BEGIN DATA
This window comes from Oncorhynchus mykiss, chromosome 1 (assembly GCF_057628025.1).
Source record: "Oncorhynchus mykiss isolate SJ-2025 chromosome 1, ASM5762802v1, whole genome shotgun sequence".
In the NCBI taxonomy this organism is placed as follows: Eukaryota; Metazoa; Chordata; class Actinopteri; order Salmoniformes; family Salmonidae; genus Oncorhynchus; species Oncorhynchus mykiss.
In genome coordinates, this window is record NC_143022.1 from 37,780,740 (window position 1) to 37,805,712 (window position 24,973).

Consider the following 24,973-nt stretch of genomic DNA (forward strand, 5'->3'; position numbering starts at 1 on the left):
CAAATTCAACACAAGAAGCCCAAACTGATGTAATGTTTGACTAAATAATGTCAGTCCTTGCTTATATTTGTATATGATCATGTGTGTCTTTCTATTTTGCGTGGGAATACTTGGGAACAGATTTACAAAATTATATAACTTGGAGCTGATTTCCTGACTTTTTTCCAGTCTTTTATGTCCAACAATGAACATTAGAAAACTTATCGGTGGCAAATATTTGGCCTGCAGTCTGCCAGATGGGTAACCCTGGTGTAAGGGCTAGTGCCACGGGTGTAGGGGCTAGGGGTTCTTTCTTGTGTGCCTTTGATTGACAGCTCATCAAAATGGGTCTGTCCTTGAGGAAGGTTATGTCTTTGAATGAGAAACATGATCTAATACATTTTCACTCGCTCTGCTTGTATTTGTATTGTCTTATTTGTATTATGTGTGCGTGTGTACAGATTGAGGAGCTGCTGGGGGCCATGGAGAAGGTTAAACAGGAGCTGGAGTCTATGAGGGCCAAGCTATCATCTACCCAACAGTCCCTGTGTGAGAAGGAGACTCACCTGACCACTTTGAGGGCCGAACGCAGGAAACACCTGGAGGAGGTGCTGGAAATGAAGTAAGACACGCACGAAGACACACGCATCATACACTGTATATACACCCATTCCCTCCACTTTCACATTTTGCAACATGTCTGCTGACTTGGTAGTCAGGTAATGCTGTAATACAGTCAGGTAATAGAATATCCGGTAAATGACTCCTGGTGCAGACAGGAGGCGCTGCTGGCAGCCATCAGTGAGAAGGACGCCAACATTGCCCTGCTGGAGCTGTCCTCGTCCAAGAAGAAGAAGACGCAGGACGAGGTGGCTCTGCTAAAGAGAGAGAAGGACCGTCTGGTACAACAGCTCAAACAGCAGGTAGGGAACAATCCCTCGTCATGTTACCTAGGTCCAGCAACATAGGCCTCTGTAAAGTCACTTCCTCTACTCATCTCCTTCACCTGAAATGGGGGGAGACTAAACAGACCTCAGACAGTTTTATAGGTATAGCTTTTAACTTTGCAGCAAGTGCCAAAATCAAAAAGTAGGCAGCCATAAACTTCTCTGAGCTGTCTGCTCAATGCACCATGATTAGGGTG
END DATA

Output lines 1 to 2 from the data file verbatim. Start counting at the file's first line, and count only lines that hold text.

This window comes from Oncorhynchus mykiss, chromosome 1 (assembly GCF_057628025.1).
Source record: "Oncorhynchus mykiss isolate SJ-2025 chromosome 1, ASM5762802v1, whole genome shotgun sequence".